Be Kind Rewind
Dir. Michel Gondry
Rated Pg-13 (should be rated PG)
* * * *
This movie was pretty harshly received by the critics, which sort of makes sense, because this is one of those loving, bright-eyed films which can be hard to take seriously in a post-structuralist world. And, I acknowledge that this is an imperfect film. But the film’s imperfections lead to its overall beauty. Is it schmaltzy? Well, sort of, but then again this is a fantasy film, which may also explain the harsh reviews of the actors. Jack Black is good, but Mos Def is excellent in his rather stiff, awkwardness. Danny Glover, and Mia Farrow, both in the film partially intertextually, are also nicely awkward.
With this film Gondry has established himself as the Indie-rock Frank Capra. Not to say his films are like the unfair characterization of Capra as a sentimental idealist. Rather that Gondry, like Capra, can acknowledge the harsh and unfeeling world around him, but can create fantasies which affirm the human spirit without negating the darkness or wallowing in it.
This is definitely connected to his film, Dave Chapelle’s Block Party, which is a documentary fantasy and one of the most uplifting films of recent years, and the idea of this film was created by him and Chapelle. And this film is a refreshing take on inner-city community, and it is quite well informed.
Overall this is a brilliant film essay. A sort of quasi-manifesto of Gondry’s DIY attitude. Of film as community, especially for outsiders. How film transcends its individual elements, which may be lacking in sophistication, but how these shortcomings, when made with love, a film can be the most powerful kind of communal art.
Don’t believe the critics, this is, and this coming from a critic who is at times rather harsh on comedies, a very funny film. Its use of sight gags is a nice throw back to the silent days, and Gondry, like a magician, sort of reveals a lot of his own tricks in showing the creation of the homemade films.
That said, this film, like the message of the essay that it is, is not perfect, but it is created with so much love, that it has to be taken seriously, and is a genuinely touching, life-affirming, film. I hope that other filmmakers, or budding film makers, take Gondry at his word, and create their own films, not so much with craft or production values which are more than likely out of their reach, but with love and singular devotion. That like this film their love for the craft and charity for those involved will compensate for those shortcomings and create amazing and refreshing film experiences.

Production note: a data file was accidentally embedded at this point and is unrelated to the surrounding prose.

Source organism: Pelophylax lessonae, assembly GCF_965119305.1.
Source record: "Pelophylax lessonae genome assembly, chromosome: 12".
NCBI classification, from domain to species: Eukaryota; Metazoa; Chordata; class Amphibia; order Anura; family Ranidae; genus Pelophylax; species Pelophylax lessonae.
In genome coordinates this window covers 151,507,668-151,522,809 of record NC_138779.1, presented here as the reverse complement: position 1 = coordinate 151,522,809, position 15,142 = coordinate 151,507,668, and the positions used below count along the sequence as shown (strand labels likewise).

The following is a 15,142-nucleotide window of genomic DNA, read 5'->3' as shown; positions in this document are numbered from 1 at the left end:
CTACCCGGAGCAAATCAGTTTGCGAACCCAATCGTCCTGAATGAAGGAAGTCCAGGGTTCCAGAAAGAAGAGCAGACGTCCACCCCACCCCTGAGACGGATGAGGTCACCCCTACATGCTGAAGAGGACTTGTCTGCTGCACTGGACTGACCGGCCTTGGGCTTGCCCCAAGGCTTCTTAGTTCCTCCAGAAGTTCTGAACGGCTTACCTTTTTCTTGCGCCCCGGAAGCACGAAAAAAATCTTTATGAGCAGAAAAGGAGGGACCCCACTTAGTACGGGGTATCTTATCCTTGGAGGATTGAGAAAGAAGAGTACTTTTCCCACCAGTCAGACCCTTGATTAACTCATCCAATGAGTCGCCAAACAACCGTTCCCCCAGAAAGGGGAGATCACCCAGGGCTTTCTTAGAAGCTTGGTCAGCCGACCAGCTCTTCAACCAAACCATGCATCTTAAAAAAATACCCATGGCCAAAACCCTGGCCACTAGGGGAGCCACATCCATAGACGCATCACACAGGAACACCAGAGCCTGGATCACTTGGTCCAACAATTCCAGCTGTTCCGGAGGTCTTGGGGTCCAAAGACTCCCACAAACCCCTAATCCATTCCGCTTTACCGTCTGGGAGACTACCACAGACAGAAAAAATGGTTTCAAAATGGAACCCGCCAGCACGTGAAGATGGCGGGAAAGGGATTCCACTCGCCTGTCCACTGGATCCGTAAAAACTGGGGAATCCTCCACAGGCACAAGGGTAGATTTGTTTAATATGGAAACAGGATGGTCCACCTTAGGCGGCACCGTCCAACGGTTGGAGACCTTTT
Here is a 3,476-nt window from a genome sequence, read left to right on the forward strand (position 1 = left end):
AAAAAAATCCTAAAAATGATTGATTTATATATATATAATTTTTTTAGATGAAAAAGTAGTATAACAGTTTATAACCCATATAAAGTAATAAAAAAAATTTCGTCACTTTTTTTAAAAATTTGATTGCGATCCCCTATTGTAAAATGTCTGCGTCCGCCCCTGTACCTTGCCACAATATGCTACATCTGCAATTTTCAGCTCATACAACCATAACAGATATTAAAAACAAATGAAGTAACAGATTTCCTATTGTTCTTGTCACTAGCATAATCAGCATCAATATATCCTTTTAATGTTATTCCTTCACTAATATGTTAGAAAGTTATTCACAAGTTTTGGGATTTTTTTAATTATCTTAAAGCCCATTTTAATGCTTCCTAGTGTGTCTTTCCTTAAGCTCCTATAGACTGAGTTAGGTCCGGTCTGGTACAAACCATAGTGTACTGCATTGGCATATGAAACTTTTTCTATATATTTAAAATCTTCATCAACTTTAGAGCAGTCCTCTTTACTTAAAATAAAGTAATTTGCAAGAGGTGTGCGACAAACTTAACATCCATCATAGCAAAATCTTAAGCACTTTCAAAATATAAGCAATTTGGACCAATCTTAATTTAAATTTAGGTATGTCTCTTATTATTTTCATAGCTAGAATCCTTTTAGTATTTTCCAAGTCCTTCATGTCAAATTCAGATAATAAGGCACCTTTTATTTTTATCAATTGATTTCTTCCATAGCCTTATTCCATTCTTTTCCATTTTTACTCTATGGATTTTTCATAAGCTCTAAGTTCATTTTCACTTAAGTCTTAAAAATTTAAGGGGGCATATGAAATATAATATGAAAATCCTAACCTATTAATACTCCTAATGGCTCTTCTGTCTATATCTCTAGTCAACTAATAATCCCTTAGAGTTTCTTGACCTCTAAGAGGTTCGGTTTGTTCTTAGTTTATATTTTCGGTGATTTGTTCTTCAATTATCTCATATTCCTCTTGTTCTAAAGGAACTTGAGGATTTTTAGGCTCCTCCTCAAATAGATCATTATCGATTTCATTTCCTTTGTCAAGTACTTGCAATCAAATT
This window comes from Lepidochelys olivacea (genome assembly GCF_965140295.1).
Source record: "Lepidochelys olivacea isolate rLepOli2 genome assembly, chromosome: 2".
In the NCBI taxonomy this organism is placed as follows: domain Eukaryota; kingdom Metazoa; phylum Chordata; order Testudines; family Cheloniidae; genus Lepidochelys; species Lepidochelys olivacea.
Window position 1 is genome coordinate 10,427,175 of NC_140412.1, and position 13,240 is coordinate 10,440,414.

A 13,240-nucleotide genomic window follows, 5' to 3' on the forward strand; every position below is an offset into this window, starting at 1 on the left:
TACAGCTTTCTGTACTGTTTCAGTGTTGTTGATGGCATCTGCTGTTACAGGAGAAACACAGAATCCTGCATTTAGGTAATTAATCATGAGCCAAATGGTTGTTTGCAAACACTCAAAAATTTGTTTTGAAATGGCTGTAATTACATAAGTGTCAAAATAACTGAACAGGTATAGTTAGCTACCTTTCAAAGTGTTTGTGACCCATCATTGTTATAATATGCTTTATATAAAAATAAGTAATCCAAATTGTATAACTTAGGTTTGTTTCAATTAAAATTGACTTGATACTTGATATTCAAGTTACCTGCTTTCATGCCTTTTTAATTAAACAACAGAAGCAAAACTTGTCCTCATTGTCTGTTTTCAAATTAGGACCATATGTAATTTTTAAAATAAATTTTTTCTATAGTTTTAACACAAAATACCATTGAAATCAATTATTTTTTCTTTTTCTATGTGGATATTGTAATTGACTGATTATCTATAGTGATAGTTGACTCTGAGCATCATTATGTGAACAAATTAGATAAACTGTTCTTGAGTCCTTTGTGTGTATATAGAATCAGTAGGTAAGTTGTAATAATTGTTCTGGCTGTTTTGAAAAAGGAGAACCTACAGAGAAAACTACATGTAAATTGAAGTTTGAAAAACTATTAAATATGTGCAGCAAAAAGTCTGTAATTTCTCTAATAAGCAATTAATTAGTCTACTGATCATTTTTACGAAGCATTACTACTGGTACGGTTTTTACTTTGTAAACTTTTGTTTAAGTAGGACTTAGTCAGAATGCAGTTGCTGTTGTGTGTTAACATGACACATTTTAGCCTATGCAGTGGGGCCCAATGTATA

Dig!!! Lazarus Dig!!!
Nick Cave and the Bad Seeds
* * * *
Nick Cave has gotten better with age. With the birthday party and on the early Bad Seeds albums he was all anxiety and guilt. But each album seems to have added new levels of complexity. I mentioned in my year-in-review that Cave and his Bad Seeds are probably one of the best bands on the planet (I think I put them at #2). That was in a review for their side-project Grinderman, and the gnarling, sleazy hard rock of that album carries over to the latest Bad Seeds album. Though this album adds the Bad Seeds touch, a sort of dissonant baroque to accompany Cave’s lyrics which are always brilliant, but particularly biting on this album, continuing his sort of a punk-rock Leonard Cohen, where religion, sex, guilt, violence, sentiment, pain, and self-reflexivity all collide together. In fact, Cave seems to be one of the only musicians who have been able to address his own personal Christian existential quandaries consistently and effectively without sounding annoying or smug. Cave and the Bad Seeds have always put out extremely interesting albums with levels of greatness few other artists have been able to achieve, but they also make albums which are difficult to fully embrace. This is perhaps the most consistent Cave album since The Boatman’s Call. The one hesitation is that it really doesn’t seem to reach those brilliant heights for fear of falling. That said this is still amazing stuff.
The Grand Archives
I fell in love with the song Sleepdriving, and so I bought the album, and then asked myself: “what have you done, you just bought an annoying little indie-rock album.”
That said, this is very, very much an indie rock, Sub-pop, record. A lot like a softer New Pornographers. And like New Porn they’re assembled of several prominent Seattle Indie bands, most notably Band of Horses. But this isn’t just an exercise in trying to make catchy, breezy, or pretty songs. Or songs which are clever for clever’s sake, or cute for cute’s sake, which is perhaps the nadir of indie rock. Rather this sounds like the best sort of jam session, albeit quite polished and smoothed over. It sounds like people who are friends who got together because they wanted to make music. The closing song, “Orange Jucie,” is a good example of this and one of the best pure indie pop songs ever.
Sure the whistle’s on Miniature birds sounds either really annoying or like a safeway commercial, I couldn’t tell, or the quasi-sampling of The Pixies on Index Moon, and the out-of-placeThe Crime Window (ok, it’s clever for clever’s sake) sounds like an I’m From Barcelona b-side, but it’s the restrained delivery which really makes this not only not-annoying but somewhat classical. In many ways, the band is reminiscent of the great 90’s and 00’s pop masters The Delgado’s, in how they’re able to craft songs that are gorgeous and catchy in many different ways without being grading. The lyrics are substantive and personal enough, but don’t call too much attention to themselves, and the same can be said about the music. They don’t force things, it’s the small juxtapositions which make the beauty.